Yesterday, the initial one-sentence squib from the Associated Press on the Census Bureau's monthly housing construction release stated that "(A) Surge in apartments offsets weak single-family homes, pushing housing starts up 1.5 percent" (the headline reads the same).
By the time AP real estate writer Derek Kravitz turned it into a full-blown report, the headline became "US housing starts rise modestly to start new year." The opening sentence now reads: "Construction of single-family homes in the U.S. cooled off slightly in January after surging in the final month last year." The word "weak" is not in the report. It won't surprise anyone that the wire service's initial unfiltered reaction was more correct. What may surprise even those who are used to AP misdirection is that Kravitz made it appear to those who don't know better, which would include a large number of newspaper, TV, and radio journalists, that construction began on almost 1.5 million single-family homes during the past three months. Really.
Let's look at his first four paragraphs (bolds are mine):
Construction of single-family homes in the U.S. cooled off slightly in January after surging in the final month last year. But a rise in permits suggests builders are growing more confident that more buyers are ready to come off the sidelines.
The Commerce Department said Thursday that builders broke ground on a seasonally adjusted annual rate of 699,000 homes in January. That's up 1.5 percent from December and nearly matches November's three-year high for starts.
Construction began work on 508,000 single-family homes last month. That's a 1 percent drop from December and the first decline in four months. A big rise in volatile apartment construction helped offset the decline in single-family homes.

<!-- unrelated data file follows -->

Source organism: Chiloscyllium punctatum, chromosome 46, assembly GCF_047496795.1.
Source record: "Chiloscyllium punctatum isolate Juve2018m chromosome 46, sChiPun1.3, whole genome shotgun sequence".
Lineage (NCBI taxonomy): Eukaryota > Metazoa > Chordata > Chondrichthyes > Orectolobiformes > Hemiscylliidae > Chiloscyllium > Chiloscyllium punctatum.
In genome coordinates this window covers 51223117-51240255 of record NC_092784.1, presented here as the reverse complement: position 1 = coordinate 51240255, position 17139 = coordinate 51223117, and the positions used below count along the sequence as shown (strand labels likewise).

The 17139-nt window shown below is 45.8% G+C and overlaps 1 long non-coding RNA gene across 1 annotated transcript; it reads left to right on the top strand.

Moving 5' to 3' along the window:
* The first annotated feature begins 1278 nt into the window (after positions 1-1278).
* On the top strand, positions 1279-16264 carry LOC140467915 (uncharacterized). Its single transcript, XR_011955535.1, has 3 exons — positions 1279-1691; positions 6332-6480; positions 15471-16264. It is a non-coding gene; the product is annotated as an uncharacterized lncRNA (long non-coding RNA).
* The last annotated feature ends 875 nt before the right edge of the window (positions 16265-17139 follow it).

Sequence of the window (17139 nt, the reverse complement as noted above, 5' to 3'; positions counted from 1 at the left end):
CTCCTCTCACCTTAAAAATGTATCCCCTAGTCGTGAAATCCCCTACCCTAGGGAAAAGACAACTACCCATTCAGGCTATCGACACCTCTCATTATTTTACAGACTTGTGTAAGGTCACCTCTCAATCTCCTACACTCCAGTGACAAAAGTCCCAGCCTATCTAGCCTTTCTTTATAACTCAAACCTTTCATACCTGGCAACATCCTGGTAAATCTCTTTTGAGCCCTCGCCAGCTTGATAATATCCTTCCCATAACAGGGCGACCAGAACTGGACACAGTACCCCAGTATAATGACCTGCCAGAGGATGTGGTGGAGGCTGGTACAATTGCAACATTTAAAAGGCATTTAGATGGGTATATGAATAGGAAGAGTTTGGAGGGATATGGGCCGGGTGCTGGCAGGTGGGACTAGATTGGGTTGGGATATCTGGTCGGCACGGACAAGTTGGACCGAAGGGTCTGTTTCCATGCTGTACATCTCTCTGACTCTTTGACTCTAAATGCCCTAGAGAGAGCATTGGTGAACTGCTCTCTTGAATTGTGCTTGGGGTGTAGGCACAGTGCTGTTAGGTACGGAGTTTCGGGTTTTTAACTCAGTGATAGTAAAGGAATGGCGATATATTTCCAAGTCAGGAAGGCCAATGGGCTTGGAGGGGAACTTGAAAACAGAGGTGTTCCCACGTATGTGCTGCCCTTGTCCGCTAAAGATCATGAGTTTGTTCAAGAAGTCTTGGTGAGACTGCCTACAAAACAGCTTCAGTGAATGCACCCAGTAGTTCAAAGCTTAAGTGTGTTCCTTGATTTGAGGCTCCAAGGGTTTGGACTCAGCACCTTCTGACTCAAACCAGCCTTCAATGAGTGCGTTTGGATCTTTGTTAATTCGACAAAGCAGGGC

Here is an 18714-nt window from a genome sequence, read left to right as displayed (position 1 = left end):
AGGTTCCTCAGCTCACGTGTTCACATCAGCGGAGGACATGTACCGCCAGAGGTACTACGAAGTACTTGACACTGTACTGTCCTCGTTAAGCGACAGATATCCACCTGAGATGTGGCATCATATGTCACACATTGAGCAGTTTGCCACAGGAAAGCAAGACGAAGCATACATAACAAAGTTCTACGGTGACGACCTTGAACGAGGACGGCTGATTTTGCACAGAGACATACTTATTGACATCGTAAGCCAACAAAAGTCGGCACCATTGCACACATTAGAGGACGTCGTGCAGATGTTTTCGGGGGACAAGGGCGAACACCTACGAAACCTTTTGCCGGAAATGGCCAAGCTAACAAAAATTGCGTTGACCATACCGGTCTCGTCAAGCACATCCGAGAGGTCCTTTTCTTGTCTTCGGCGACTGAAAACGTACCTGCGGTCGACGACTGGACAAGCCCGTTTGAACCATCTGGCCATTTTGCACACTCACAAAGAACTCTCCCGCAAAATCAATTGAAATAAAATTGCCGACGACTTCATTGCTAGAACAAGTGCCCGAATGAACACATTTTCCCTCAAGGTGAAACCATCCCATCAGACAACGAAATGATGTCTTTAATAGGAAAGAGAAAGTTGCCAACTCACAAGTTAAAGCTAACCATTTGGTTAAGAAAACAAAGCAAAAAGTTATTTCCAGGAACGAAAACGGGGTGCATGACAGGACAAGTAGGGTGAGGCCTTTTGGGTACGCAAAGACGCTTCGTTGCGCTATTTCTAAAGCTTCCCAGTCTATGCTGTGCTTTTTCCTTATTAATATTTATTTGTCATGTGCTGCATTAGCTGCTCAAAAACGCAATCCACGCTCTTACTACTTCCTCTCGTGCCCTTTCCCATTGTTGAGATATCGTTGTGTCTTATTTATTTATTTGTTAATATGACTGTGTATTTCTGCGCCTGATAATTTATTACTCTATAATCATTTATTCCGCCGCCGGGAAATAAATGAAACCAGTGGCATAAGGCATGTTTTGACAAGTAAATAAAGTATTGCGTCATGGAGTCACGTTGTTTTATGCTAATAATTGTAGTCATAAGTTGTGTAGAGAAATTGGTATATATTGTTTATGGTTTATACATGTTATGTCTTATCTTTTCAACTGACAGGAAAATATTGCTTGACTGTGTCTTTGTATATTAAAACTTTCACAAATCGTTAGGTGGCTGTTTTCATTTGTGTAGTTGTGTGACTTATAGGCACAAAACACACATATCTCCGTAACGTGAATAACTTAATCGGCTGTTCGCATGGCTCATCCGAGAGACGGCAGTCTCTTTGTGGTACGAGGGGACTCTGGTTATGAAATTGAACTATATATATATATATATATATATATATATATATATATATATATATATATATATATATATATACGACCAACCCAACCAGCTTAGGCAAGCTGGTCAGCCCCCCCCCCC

Still, December single-family homes were revised up strongly to show builders started 513,000 homes — a 12 percent gain from November.
I believe that the average reader of the last two excerpted paragraphs, after getting past the fact that "construction" should not be the subject of the third paragraph, will believe that America's super-duper busy single-family homebuilders somehow were able to begin work on:
- 508,000 homes in January.
- 513,000 in December.
- 458,000 in November
- 1.479 million homes during the past three months.
The real numbers are as follows:
- January -- 32,900
- December -- 31,200 (this is Kravitz's reported "surge" from November. He cannot be serious.)
- November -- 32,700
- Three-month total -- 96,800 (in a country with well over 100 million households)
I daresay that most news consumers among those who do not follow business closely will not detect the fact that Kravitz's figures in the two paragraphs containing the single-family information are annualized, and over 15 times higher than the raw number the Census Bureau actually reported.
Are readers automatically supposed to be discerning enough to know that these are annual rates, especially since the verbs in the second, third and fourth paragraphs change from "builders broke ground" to the nonsensical "construction began work" to "builders started"? Are they really supposed to know that because the figure in the second paragraph is annualized that those in the third and fourth are as well? That's a not-credible stretch.